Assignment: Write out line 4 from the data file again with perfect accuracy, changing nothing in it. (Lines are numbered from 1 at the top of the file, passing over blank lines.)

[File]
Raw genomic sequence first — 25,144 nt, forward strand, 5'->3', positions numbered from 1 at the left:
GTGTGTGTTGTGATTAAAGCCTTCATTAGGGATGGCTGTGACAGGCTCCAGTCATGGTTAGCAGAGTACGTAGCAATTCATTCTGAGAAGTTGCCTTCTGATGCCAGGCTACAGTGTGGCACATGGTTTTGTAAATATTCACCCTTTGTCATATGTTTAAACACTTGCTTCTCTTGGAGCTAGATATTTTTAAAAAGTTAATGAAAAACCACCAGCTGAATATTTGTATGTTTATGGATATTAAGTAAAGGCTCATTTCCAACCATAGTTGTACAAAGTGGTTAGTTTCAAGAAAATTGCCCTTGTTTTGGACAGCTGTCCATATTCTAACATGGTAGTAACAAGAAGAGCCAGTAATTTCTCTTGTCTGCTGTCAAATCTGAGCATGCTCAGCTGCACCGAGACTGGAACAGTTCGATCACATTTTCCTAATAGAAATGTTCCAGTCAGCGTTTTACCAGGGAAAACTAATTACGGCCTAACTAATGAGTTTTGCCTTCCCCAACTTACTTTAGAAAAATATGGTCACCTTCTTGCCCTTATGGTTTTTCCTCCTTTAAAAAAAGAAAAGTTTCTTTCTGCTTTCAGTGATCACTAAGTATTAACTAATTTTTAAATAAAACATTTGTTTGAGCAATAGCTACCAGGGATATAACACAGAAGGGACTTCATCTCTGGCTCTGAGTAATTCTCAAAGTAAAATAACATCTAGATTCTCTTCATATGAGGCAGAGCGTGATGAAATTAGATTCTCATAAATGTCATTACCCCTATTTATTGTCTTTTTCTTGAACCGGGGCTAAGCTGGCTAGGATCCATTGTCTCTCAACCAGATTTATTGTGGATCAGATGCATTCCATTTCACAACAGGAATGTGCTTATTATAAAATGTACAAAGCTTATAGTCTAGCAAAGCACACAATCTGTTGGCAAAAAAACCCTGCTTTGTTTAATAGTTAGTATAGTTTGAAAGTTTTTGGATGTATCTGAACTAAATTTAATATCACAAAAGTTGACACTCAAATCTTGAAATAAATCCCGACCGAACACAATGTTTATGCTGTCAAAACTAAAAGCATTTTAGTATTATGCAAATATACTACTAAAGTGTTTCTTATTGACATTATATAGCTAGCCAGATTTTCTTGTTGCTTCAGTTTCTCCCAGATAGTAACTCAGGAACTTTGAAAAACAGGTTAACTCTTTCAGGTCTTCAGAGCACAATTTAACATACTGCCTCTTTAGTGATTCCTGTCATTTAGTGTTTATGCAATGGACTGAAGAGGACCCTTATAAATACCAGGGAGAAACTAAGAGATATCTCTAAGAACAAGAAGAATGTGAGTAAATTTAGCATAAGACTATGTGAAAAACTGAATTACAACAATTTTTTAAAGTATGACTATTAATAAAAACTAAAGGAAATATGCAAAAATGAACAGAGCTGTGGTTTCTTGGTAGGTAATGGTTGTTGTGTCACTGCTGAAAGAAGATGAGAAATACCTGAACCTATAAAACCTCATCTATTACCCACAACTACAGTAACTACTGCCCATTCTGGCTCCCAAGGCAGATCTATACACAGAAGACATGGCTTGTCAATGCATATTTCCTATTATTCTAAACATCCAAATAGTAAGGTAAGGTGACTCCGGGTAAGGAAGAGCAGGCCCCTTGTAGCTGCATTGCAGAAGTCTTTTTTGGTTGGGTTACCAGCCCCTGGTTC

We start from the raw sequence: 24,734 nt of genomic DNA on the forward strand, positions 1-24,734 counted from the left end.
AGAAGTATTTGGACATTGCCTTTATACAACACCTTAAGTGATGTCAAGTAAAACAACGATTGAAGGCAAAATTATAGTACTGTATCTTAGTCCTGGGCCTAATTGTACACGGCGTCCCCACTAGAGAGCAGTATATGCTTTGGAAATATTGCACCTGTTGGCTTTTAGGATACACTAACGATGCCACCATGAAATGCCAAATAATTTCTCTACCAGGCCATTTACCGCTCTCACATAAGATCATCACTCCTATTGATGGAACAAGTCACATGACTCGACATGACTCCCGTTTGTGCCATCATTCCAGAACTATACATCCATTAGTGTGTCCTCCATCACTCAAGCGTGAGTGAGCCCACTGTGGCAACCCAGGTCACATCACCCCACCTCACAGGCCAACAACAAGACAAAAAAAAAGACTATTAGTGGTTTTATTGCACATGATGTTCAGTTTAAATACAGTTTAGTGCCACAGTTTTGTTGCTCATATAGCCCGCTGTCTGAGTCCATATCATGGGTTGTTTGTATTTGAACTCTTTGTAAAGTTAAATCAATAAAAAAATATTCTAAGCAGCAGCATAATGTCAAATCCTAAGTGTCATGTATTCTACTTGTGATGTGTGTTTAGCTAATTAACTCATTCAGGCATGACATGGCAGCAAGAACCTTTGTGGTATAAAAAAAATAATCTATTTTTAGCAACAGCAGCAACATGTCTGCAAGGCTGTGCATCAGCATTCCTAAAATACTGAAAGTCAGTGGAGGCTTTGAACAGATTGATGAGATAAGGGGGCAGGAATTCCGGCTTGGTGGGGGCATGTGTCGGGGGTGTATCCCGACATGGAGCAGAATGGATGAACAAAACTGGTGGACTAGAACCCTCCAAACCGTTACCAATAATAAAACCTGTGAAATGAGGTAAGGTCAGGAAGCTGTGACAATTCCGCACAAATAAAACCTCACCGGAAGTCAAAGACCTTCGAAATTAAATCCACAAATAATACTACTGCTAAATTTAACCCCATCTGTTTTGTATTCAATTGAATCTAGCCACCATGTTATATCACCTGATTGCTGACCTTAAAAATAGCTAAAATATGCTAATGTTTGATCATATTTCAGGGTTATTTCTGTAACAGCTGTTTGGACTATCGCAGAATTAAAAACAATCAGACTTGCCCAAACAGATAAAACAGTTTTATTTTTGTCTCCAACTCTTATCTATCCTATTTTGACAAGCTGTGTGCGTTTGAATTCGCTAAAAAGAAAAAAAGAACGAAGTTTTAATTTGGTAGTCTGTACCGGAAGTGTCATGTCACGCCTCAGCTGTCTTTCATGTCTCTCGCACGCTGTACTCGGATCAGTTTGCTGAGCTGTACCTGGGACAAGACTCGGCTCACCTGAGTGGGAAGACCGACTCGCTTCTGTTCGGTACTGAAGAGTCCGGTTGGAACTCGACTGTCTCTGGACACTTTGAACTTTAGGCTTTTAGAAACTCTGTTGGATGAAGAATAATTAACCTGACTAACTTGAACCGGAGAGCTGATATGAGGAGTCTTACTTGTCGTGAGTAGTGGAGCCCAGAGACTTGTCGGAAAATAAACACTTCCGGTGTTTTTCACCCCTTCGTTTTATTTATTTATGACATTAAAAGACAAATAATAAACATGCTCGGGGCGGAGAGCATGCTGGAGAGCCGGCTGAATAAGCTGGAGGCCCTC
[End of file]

AGAAGTATTTGGACATTGCCTTTATACAACACCTTAAGTGATGTCAAGTAAAACAACGATTGAAGGCAAAATTATAGTACTGTATCTTAGTCCTGGGCCTAATTGTACACGGCGTCCCCACTAGAGAGCAGTATATGCTTTGGAAATATTGCACCTGTTGGCTTTTAGGATACACTAACGATGCCACCATGAAATGCCAAATAATTTCTCTACCAGGCCATTTACCGCTCTCACATAAGATCATCACTCCTATTGATGGAACAAGTCACATGACTCGACATGACTCCCGTTTGTGCCATCATTCCAGAACTATACATCCATTAGTGTGTCCTCCATCACTCAAGCGTGAGTGAGCCCACTGTGGCAACCCAGGTCACATCACCCCACCTCACAGGCCAACAACAAGACAAAAAAAAAGACTATTAGTGGTTTTATTGCACATGATGTTCAGTTTAAATACAGTTTAGTGCCACAGTTTTGTTGCTCATATAGCCCGCTGTCTGAGTCCATATCATGGGTTGTTTGTATTTGAACTCTTTGTAAAGTTAAATCAATAAAAAAATATTCTAAGCAGCAGCATAATGTCAAATCCTAAGTGTCATGTATTCTACTTGTGATGTGTGTTTAGCTAATTAACTCATTCAGGCATGACATGGCAGCAAGAACCTTTGTGGTATAAAAAAAATAATCTATTTTTAGCAACAGCAGCAACATGTCTGCAAGGCTGTGCATCAGCATTCCTAAAATACTGAAAGTCAGTGGAGGCTTTGAACAGATTGATGAGATAAGGGGGCAGGAATTCCGGCTTGGTGGGGGCATGTGTCGGGGGTGTATCCCGACATGGAGCAGAATGGATGAACAAAACTGGTGGACTAGAACCCTCCAAACCGTTACCAATAATAAAACCTGTGAAATGAGGTAAGGTCAGGAAGCTGTGACAATTCCGCACAAATAAAACCTCACCGGAAGTCAAAGACCTTCGAAATTAAATCCACAAATAATACTACTGCTAAATTTAACCCCATCTGTTTTGTATTCAATTGAATCTAGCCACCATGTTATATCACCTGATTGCTGACCTTAAAAATAGCTAAAATATGCTAATGTTTGATCATATTTCAGGGTTATTTCTGTAACAGCTGTTTGGACTATCGCAGAATTAAAAACAATCAGACTTGCCCAAACAGATAAAACAGTTTTATTTTTGTCTCCAACTCTTATCTATCCTATTTTGACAAGCTGTGTGCGTTTGAATTCGCTAAAAAGAAAAAAAGAACGAAGTTTTAATTTGGTAGTCTGTACCGGAAGTGTCATGTCACGCCTCAGCTGTCTTTCATGTCTCTCGCACGCTGTACTCGGATCAGTTTGCTGAGCTGTACCTGGGACAAGACTCGGCTCACCTGAGTGGGAAGACCGACTCGCTTCTGTTCGGTACTGAAGAGTCCGGTTGGAACTCGACTGTCTCTGGACACTTTGAACTTTAGGCTTTTAGAAACTCTGTTGGATGAAGAATAATTAACCTGACTAACTTGAACCGGAGAGCTGATATGAGGAGTCTTACTTGTCGTGAGTAGTGGAGCCCAGAGACTTGTCGGAAAATAAACACTTCCGGTGTTTTTCACCCCTTCGTTTTATTTATTTATGACATTAAAAGACAAATAATAAACATGCTCGGGGCGGAGAGCATGCTGGAGAGCCGGCTGAATAAGCTGGAGGCCCTC